Author image Marvin Humphrey
and 1 contributors


KinoSearch::Schema - User-created specification for an inverted index.


First, create a subclass of KinoSearch::Schema which describes the structure of your inverted index.

    package MySchema;
    use base qw( KinoSearch::Schema );
    use KinoSearch::Analysis::PolyAnalyzer;

    our %fields = (
        title   => 'KinoSearch::Schema::FieldSpec',
        content => 'KinoSearch::Schema::FieldSpec',

    sub analyzer { 
        return KinoSearch::Analysis::PolyAnalyzer->new( language => 'en' );

Use the subclass in an indexing script...

    use MySchema;
    my $invindexer = KinoSearch::InvIndexer->new( 
        invindex => MySchema->clobber('/path/to/invindex'),

Use it again at search-time...

    use MySchema;
    my $searcher = KinoSearch::Searcher->new( 
        invindex => MySchema->read('/path/to/invindex')


A Schema is a blueprint specifying how other entities should interpret the raw data in an inverted index and interact with it. It's akin to an SQL table definition, but implemented using only Perl code.


KinoSearch::Schema is an abstract class. To use it, you must provide your own subclass.

Every Schema subclass must meet two requirements: it must declare a %fields hash, and it must provide an implementation of analyzer().

Always use the same Schema

The same Schema must always be used with any given invindex. If you tell an InvIndexer to build an invindex using a given Schema, then lie about what the InvIndexer did by supplying your Searcher with either a modified version or a completely different Schema, you'll either get incorrect results or a crash.

Once an actual index has been created using a particular Schema, existing fields may not be associated with new FieldSpec subclasses and their definitions may not be changed. However, it is possible to add new fields during subsequent indexing sessions.



Every Schema subclass must declare a %fields hash using our (not my). Each key in the hash is a field name, and each value must be a class name identifying a class which isa KinoSearch::Schema::FieldSpec.

    package UnAnalyzedField;
    use base qw( KinoSearch::Schema::FieldSpec );
    sub analyzed { 0 }

    package MySchema;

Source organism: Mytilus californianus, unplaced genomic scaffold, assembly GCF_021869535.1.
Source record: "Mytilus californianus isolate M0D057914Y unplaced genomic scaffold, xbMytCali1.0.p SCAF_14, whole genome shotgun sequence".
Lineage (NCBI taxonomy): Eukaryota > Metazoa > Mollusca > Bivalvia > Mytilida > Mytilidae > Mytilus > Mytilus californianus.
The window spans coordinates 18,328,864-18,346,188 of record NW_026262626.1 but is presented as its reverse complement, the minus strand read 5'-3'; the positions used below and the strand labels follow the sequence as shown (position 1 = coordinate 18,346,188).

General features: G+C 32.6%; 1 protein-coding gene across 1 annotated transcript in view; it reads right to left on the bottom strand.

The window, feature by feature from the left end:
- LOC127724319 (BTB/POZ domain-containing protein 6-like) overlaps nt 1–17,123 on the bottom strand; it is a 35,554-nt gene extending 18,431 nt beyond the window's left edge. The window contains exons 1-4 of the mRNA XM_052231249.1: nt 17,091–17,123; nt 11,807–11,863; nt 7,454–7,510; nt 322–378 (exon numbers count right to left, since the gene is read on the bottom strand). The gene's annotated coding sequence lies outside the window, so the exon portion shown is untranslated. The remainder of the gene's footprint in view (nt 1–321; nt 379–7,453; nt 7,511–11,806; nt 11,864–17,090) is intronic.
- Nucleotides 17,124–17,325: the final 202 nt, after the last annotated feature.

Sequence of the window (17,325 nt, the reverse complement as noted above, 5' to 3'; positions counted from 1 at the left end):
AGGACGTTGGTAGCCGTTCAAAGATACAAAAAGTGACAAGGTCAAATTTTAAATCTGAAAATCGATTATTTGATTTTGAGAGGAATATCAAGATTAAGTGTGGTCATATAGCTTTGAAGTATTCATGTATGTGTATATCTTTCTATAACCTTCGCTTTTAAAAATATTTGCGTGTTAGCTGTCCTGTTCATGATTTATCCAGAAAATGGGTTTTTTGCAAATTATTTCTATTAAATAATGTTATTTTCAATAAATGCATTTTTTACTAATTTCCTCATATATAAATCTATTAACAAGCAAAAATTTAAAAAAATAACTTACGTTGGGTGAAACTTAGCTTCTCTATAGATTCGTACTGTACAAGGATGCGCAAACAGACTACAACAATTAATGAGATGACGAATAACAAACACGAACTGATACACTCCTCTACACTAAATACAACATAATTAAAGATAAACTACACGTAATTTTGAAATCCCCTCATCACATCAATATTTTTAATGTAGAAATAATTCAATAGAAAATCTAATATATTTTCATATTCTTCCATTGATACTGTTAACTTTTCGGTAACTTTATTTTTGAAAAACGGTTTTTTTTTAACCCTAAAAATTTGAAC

use base qw( KinoSearch::Schema );

    our %fields = (
        title   => 'KinoSearch::Schema::FieldSpec',
        content => 'KinoSearch::Schema::FieldSpec',
        url     => 'UnAnalyzedField',

new() uses the contents of %fields as a base set when initializing each new Schema object. Additional fields may be be added subsequently to individual objects using add_field().



    sub analyzer {
        return KinoSearch::Analysis::PolyAnalyzer->new( language => 'en' );

Abstract method. Implementations must return an object which isa KinoSearch::Analysis::Analyzer, which will be used to parse and process field content. Individual fields can override this default by providing their own analyzer().


    sub similarity { KSx::Search::LongFieldSim->new }

Expert API. By default, returns a KinoSearch::Search::Similarity object. If you wish to change scoring behavior by supplying your own subclass of Similarity, override this method.


    sub pre_sort { 
        my %spec  = ( field => 'price', reverse => 1 );
        return \%spec;

Expert, experimental API. Used only in conjunction with Searcher->set_prune_factor. Causes documents to be prioritized for scoring according to their value for the specified field. Ordinarily all documents are scored so the sort order is immaterial, but if you stop sooner -- that is, when search results are "pruned" -- the sort order matters.



    my $schema = MySchema->new;
    my $folder = KinoSearch::RAMFolder->new;
    my $invindex = KinoSearch::InvIndex->clobber(
        schema => $schema,
        folder => $folder,

new() returns an instance of your schema subclass.

Most of the time, you won't need to call new() explicitly, as it is called internally by the factory methods described below.


A Schema is just a blueprint, so it's not very useful on its own. What you need is an InvIndex built according to your Schema, whose content you can manipulate and search.

The following factory methods return an InvIndex object representing an index on your file system at the filepath you specify. If they are invoked as instance methods by Schema object, they use that object; when invoked as class methods, a new Schema instance is created.


    my $invindex = MySchema->clobber('/path/to/invindex');
    my $invindex = $schema->clobber('/path/to/invindex');

Create a directory and initialize a new invindex at the specified location. If the specified directory already exists, first attempts to delete any files within it that look like index files.


    my $invindex = MySchema->open('/path/to/invindex');
    my $invindex = $schema->open('/path/to/invindex');

Open an invindex for reading/writing, creating a new one if needed. All fields which have ever been defined for this invindex will be loaded/verified via add_field().


    my $invindex = MySchema->read('/path/to/invindex');
    my $invindex = $schema->read('/path/to/invindex');

Open an invindex for either reading or updating. Fails if the invindex doesn't exist. All fields which have ever been defined for this invindex will be loaded/verified via add_field().



    $schema->add_field( foo => 'KinoSearch::Analysis::FieldSpec' );

Add a field to an individual schema object.

Calling add_field multiple times against the same field name is fine, but the name of the FieldSpec subclass must always be the same or an exception will be thrown.


Copyright 2007 Marvin Humphrey


See KinoSearch version 0.20.